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Graham Birkenhead, August 11 2020

Creatures of Habit

For as long as I can remember, I have been interested in why people do some things and why they don't do other things. Why some people achieve a little or a lot – seemingly regardless of how big or small they think.  The nature of luck - is there such a thing or do you make your own luck? And, the roles of motivation, challenge, power and fear, culture, belief, conditioning, example and expectation. While I can see many patterns, there seems to be as many exceptions as there are explanations.  We humans are indeed complex creatures.   

One thing we do as humans is to try to identify patterns in what we see, to come up with explanations so that we can model the world so that we can know it better and so respond to it and navigate it better.  But our mental modeling is pulled in many different directions by things like fear, culture, belief, conditioning, experience and expectation.  And, no matter how well thought out and researched our mental models are, and we can convince ourselves that they are entirely rational and correct, they are still probably at best a crude approximation of reality. BUT we like, or rather need, the feeling of certainty these models provide.  Unfortunately, the more uncertain our world becomes, the more we tend to desperately try to cling to what ‘certainty’ we have; this often appears as increasingly entrenched positions or views.  

As the progression of time relentlessly takes us into the future with circumstances provided us with many new challenges - and so opportunities - we also have many new opportunities to learn more about ourselves whether personally, as members of a community or team, as a company, or a nation.  To do that though, we must be prepared to challenge some of our existing models. 

A quote, often misattributed to Einstein, defines insanity as doing the same thing over and over again and expecting the result to be different.  Regardless of who said it first, it is a common human behaviour. We have other sayings too like ‘stuck in a rut’ that indicate a regular behaviour pattern that limits how we respond and ultimately what we can accomplish. Psychologists know this effect as cognitive fixation where we spend too much time concentrating on one idea or often the first idea.  In a world where little changed, this thinking kept us safe while using relatively little mental energy.  But in a world that needs new ideas, solutions, ways and approaches, this natural human trait could be a key barrier to the creativity that we need.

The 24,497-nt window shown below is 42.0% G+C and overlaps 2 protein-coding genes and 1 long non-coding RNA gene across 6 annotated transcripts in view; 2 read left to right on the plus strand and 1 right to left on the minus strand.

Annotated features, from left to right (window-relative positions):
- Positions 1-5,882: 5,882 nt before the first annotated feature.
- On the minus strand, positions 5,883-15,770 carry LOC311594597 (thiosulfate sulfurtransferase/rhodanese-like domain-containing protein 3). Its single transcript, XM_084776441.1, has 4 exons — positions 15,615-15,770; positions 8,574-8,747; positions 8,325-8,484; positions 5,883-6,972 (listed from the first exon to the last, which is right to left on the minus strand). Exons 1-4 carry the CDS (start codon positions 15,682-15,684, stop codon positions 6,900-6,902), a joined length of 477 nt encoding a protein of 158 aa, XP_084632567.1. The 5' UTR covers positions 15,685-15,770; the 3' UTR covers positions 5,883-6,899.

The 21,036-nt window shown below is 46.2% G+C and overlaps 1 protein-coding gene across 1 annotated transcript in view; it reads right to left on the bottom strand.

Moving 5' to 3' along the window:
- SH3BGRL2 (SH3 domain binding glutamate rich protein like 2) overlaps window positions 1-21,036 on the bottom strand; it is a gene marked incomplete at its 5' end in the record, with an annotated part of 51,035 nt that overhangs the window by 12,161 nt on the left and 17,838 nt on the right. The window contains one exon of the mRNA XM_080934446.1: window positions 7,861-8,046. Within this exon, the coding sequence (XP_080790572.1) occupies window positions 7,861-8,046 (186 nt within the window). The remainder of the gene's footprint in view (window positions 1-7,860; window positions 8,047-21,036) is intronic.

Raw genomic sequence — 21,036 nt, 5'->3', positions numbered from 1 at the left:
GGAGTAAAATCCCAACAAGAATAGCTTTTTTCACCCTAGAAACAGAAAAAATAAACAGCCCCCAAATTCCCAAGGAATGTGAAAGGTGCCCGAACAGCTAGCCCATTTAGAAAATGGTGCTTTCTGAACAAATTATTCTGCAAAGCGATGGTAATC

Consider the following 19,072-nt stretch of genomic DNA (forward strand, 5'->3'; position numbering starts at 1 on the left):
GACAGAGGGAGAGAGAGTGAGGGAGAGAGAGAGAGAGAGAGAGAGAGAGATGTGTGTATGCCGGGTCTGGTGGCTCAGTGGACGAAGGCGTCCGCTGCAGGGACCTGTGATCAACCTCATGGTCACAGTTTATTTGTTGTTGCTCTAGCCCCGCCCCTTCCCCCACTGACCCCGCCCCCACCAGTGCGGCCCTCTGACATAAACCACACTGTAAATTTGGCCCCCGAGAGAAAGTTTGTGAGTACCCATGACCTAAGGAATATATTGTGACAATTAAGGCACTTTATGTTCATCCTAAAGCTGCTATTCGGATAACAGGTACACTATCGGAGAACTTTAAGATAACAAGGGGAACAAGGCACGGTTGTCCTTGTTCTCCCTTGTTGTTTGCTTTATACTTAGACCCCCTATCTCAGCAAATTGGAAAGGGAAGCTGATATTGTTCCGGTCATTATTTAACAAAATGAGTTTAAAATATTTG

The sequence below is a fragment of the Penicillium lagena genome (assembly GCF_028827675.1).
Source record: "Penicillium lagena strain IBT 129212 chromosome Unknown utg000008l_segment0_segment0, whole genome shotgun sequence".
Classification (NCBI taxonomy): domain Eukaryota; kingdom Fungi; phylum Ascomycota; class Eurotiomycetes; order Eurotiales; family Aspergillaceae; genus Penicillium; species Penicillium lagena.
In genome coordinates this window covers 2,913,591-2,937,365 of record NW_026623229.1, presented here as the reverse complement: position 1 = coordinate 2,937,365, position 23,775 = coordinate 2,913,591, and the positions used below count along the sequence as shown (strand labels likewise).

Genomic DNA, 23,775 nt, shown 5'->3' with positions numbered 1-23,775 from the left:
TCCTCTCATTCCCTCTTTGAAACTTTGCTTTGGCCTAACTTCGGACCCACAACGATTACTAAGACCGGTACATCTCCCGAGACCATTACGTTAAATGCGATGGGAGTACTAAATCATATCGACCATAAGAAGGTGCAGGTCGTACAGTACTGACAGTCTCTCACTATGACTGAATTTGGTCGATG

So, what can we do about that?  Try these:

Recognise it’s happening to you.  Spend some time looking for all those instances in your day where you apply the same thought processes, responses or actions to situations.  Especially where, upon reflection, they may not make sense.

Recognise the drivers.  These will be different depending on where you are and who you are with.  In a group, it could be a person who speaks first or a dominant person whose idea is not challenged – both causing the group to go down a particular route.   As an individual, unless your approach is to question and challenge everything, you will probably have a standard approach, which may include an amount of procrastination.  Identify all the things you do the same every time you are faced with a situation, challenge or a question. 

Do something – and do it differently.  There is a saying that ‘it is better to do something imperfectly than do nothing perfectly’.  We often fear imperfection – or not getting it right – or not doing it well enough.  The result is nothing changes. But it doesn't matter what you do differently – just get your mind out of its extreme comfort and familiarity zone and set it up for success:

 So you may ask, after a life of watching people and their behaviours, what key understanding have I come to?  Well, other than recognising that people are hugely complex and diverse yet in many ways similar, we are fundamentally creatures of habit.  We have standard behaviours in response to situations.   In a world where little changes, the mix of those behaviours across a population creates a natural order and a normal way of things.   In a world where change is happening fast, the habit or behaviour of constantly re-evaluating your mental models of the world and adjusting or adapting your behaviour to suit, may just give you the edge. 

If you want more ideas about creating an environment where you and your people can thrive, let me know.

Written by

Graham Birkenhead


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